Lean management is the polar opposite of the traditional approach, which is why traditional managers rarely understand why the necessary lean changes make any sense at all. Converting from traditionally run batch-and-queue type operations to lean flow-and-pull processes requires an entirely different way of thinking.
Traditional managers, for example, have been trained to believe that producing in large batches results in the lowest cost per item. They also think that organizing by functional departments is the most efficient approach. But, of course, organizing by function exacerbates the batching and forces companies to produce according to a forecast.
Then along comes a lean leader who says, “get rid of the functional departments, stop producing in big batches, and only build to the customers’ orders” — which makes no sense to a traditional manager. And even if they could grasp the theory behind lean thinking, they would have no idea how to make the operational changes required in finance and accounting, sales tactics and terms, product development, IT, strategic planning, and human resources. Yikes!
In my 40 years of implementing lean in various companies, I have never seen a company leader buy into lean and adopt its practices on their own using existing resources.
In my 40 years of implementing lean in various companies, I have never seen a company leader buy into lean and adopt its practices on their own using existing resources. They need help at first obtaining the knowledge of what lean is (the thinking and philosophy, if you will), and then with guidance and the hands-on experience of how to go about making the change. They need help answering questions such as: Where should you start? What obstacles can you expect? What is leadership’s role? What is even possible?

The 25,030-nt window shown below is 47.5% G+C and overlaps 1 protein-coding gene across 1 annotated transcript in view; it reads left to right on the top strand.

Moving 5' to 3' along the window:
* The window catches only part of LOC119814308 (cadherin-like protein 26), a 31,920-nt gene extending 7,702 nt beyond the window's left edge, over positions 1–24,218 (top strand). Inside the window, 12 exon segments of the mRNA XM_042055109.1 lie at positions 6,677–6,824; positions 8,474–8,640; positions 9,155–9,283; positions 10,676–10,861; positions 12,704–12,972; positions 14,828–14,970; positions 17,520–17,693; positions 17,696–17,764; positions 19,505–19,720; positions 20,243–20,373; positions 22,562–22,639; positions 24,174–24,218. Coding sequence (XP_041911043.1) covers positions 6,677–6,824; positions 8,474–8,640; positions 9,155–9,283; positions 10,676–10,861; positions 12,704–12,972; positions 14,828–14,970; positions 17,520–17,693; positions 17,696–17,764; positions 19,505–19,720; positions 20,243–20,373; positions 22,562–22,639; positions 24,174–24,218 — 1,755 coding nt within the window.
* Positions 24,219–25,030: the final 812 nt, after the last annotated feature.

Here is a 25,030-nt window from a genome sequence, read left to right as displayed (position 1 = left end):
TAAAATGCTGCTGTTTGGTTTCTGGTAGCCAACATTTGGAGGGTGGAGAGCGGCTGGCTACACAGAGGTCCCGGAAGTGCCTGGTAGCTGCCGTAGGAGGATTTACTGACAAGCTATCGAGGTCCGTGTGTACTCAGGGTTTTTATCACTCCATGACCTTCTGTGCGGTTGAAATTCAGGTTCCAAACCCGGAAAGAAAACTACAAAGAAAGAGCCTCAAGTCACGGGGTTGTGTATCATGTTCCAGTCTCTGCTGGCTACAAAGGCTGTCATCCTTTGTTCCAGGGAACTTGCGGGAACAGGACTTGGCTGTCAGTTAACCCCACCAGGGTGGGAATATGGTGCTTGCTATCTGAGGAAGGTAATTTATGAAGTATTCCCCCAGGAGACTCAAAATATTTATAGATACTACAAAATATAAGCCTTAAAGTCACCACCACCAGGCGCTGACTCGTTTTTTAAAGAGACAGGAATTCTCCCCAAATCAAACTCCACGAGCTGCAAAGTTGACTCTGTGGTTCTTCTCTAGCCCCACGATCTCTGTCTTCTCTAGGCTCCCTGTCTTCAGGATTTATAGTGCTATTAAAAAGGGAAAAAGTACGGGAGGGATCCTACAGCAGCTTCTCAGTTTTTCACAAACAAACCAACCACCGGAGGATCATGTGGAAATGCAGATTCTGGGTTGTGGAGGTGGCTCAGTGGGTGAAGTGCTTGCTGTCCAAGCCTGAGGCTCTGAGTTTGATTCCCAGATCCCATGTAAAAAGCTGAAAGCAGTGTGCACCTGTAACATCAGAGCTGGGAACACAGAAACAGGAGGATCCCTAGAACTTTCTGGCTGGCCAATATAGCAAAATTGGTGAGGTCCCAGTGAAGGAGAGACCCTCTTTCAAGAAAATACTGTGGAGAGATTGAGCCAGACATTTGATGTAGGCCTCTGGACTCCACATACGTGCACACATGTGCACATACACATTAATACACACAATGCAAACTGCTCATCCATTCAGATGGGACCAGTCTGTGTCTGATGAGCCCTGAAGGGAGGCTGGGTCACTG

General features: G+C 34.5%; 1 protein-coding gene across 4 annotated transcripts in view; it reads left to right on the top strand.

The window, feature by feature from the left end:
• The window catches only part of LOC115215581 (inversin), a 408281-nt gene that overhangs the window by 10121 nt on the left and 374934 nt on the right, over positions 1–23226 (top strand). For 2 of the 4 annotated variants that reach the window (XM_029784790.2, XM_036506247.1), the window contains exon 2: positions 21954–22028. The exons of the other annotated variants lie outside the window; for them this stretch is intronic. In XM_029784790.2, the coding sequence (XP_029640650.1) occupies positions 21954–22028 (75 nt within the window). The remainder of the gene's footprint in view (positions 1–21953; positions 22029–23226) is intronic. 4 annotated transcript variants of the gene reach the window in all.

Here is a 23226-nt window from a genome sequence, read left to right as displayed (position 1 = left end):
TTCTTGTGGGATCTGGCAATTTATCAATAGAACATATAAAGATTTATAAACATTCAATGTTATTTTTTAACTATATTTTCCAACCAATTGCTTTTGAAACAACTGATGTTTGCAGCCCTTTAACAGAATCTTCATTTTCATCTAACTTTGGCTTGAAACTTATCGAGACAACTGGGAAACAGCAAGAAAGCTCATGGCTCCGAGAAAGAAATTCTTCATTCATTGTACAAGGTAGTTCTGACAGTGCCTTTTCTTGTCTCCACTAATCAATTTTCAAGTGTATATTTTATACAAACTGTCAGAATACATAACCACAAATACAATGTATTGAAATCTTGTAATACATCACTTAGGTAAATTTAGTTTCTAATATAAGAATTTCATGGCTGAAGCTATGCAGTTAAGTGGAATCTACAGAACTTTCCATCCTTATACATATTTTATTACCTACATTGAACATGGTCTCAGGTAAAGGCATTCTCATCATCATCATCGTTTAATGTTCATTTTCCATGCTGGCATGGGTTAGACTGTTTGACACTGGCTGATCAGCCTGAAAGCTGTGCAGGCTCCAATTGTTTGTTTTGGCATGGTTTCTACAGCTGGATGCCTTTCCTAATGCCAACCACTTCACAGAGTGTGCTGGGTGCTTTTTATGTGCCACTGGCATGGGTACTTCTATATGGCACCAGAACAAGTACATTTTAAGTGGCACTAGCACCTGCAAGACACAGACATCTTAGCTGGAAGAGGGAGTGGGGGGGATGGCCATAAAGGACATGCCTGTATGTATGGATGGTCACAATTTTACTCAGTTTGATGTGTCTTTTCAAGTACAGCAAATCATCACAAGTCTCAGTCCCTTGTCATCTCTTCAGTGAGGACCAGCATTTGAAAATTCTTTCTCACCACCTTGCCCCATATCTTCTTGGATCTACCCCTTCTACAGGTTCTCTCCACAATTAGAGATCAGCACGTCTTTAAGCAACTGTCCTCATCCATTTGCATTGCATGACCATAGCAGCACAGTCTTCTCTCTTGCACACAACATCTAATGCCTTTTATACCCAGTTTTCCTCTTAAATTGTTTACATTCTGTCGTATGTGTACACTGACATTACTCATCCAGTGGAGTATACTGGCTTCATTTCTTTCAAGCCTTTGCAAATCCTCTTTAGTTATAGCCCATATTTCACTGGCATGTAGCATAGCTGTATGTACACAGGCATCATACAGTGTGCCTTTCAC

The lean sensei answers these questions and provides essential help by bringing the knowledge and experience to show how to transition from traditional management to lean management. Without this help, you cannot successfully transform to lean.
You have many options for obtaining the required lean knowledge. You can engage a lean consultant to bring it to your organization. You could also hire someone who has implemented lean in a couple of other companies to lead your lean conversion. Or you could train some of your existing employees by sending them to lean seminars and boot camps and having them form a Kaizen Promotion Office (KPO).
In my experience, the approach that works best is to hire a great lean consultant and plan to have their guidance for the next ten-plus years. The key is to pick the right one. There are many available candidates but few worthy ones. Avoid the large traditional consulting firms that focus on strategy and have a “lean team.” They will charge you a lot of money in return for many fancy PowerPoint presentations and the advice of bright young associates with little hands-on lean experience. Focus instead on finding a firm with direct experience in the Toyota Production System. Ensure that their bona fides include working for Toyota or being trained by ex-Toyota experts. Select only the teachers with hands-on experience helping companies convert to lean and achieve demonstrated financial and organizational benefits.